Tuesday, September 6, 2011

Cloth Diapers: not just for hippies anymore

Admit it, you are curious. You meet a mom at the park who seems normal, but then you catch a bit of bright yellow fabric sticking out as her baby crawls away. Cloth diapers!? What is she, some kind of goddamned hippie supermom-wannabe with nothing better to do than laundry?

It's never too early to start complaining to your baby about your parents' diapering choices

Actually, chances are that while she does care about the environmental impact of diapering, she is also really looking to save money & make her baby's bum as cute as possible. In other words, she's not as weird as you think.

Defensive? No way.

Ok, maybe a little.

It's just that I feel like most parents dismiss cloth diapering without giving it a fair shot. Here are my top 6 cloth diapering myths - do any seem familiar to you?

(also, I know no one ever posts a "top 6" anything. I was shooting for five and miscounted. Don't tell my preschooler.)

6. Cloth diapers are expensive
Diaper for diaper, cloth diapers are more expensive than disposables. If you want your kid exclusively in cloth, you will probably spend a few hundred bucks on your diaper stash (though you can cut this way down if you buy smart and/or used). But here's the kicker: once you buy them you don't have to buy any more. With disposables you should expect to spend around a few THOUSAND dollars from birth to potty training. And there is no discount for a second kid. With cloth you can use the same diapers for a second (or third! or forth! woah there) kid with almost no additional cost.

Another way to do the calculation is to say that with disposables, you'll pay about $70/month (this is what babycenter says to estimate, your milage may vary). So if you spend $200 on your cloth diaper stash, you only have to use them for 3 months to recoup what you were going to spend anyway. If your kid isn't potty trained at 3 months and you use them longer, you are basically getting free money. If you use them for a whole different kid (or sell them to a different parent), you are a bona fide financial genius.

5. Cloth diapering requires joining some kind of cult
False. You joined the cult when you decided to become a parent and read blog posts about diapers. Cloth diapering just makes sense. Except when it doesn't. Like when you are traveling, or live in an apartment with no washer, or work 60 hours a week, or just didn't get the diapers washed because you were busy managing the rest of your life. Our baby is in cloth about 75% of the time. Our older kid was in cloth 95% of the time until 7mo, disposables from 7mo - 15mo, then in cloth probably 70% of the time until potty training. Look at the calculation in myth #6 - you don't have to commit to never buying a disposable diaper again to make it worth it to try cloth.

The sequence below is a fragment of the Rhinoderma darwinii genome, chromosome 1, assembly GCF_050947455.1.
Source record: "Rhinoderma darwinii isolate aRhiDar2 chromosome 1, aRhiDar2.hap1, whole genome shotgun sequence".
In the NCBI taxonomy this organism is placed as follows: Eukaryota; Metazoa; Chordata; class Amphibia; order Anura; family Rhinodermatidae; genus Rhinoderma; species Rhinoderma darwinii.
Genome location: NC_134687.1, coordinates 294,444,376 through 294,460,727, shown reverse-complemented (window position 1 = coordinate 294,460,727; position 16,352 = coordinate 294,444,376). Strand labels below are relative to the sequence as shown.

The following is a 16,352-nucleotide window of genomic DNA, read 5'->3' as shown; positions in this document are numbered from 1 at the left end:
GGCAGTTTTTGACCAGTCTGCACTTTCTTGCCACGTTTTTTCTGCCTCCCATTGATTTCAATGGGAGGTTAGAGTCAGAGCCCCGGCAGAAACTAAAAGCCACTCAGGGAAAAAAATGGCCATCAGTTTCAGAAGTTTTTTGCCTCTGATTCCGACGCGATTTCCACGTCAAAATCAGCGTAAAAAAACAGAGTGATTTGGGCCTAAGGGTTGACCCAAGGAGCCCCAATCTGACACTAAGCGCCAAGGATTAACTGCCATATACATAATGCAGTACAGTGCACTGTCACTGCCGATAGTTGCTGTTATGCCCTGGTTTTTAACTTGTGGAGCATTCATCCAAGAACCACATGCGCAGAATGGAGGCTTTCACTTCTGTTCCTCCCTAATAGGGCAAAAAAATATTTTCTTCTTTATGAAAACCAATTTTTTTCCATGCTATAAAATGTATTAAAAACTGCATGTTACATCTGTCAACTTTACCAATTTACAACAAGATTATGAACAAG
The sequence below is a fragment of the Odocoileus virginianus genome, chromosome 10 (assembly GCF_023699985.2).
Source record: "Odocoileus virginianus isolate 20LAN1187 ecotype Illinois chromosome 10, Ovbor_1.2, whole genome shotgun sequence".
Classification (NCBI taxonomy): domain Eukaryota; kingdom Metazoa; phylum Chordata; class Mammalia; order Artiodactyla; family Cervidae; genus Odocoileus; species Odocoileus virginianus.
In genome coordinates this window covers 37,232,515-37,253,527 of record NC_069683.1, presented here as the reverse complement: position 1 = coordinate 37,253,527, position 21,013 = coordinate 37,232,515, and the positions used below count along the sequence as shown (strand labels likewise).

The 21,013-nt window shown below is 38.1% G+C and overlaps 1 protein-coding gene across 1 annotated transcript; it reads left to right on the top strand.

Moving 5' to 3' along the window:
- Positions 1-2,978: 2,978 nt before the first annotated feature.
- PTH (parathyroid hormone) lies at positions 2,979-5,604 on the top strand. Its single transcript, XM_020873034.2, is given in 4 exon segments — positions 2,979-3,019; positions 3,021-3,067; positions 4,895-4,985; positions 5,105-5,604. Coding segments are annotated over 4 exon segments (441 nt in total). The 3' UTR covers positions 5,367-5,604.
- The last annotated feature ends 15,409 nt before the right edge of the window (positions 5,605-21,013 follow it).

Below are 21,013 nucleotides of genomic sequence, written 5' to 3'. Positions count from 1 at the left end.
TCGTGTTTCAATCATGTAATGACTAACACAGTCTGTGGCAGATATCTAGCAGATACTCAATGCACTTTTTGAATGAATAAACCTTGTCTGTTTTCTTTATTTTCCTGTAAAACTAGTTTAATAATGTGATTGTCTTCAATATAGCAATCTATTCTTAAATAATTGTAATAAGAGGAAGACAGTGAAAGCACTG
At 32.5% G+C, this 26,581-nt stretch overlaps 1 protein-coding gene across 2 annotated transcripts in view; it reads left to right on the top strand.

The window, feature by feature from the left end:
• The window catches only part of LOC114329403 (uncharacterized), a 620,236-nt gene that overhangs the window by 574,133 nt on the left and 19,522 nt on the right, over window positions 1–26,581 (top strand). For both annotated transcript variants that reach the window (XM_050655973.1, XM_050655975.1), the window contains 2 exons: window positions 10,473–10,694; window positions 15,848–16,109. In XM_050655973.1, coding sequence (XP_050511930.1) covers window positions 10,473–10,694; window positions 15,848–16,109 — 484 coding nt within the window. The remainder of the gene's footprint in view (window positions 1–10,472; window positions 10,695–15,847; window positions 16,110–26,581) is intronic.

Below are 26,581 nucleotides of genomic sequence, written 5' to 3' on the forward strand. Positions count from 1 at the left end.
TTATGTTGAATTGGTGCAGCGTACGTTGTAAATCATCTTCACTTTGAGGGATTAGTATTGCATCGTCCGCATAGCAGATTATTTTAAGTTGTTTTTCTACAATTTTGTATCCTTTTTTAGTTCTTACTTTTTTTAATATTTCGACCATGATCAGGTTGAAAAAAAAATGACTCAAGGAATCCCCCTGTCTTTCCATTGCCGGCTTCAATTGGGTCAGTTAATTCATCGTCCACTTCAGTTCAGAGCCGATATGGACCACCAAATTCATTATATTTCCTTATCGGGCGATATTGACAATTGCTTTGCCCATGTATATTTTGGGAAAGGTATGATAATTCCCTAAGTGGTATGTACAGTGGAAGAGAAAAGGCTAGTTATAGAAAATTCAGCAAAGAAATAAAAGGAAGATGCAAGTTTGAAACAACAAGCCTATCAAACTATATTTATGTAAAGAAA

4. Cloth diapers are prone to leaks.
Seriously? Have you seen a cloth diaper in the last 10 years? The days of plastic pants and assumed leaks are over, there are a wide variety of super adorable waterproof covers and diapers to chose from. There are really only two reasons cloth diapers should leak: your child has outgrown the absorbency of their diaper (same thing happens with disposables) or you washed them incorrectly (so gunk builds up on the diapers and they don't adsorb as well).

Cloth diapers really shine in terms of leaks with little babies who are very susceptible to blowout poops. Ask any cloth diaper user - cloth is WAY WAY WAY better for preventing the up-the-back blowout. Astonishingly better. Better enough to turn you into some kind of cloth diaper evangelist that writes blog posts about how awesome her diapers are.

Ahem. Moving on.

3. Cloth diapers are a lot of work
Cloth diapers are slightly more work than disposables, but really not as much as you think. About 3 loads of laundry/week more work. Once you figure out your washing routine you will find the diapers just flow into the laundry cycles you are doing anyway.

If your baby is exclusively breastfed, cloth diapering is SO EASY and SO AWESOME (see #3 above). Just throw the dirty diapers in the wash with no extra treatment and the breastmilk poop totally dissolves. After your kid starts formula or solids, you will have to spend a few minutes dealing with poop before you throw the diaper into the pail. Honestly, it's less work than the diaper change itself.

In my opinion, this extra work is really the only reason to use disposable diapers. If you take a look at your crazy life and decide the extra work for cloth won't fit, then it won't fit, and you should not feel guilty for one additional minute.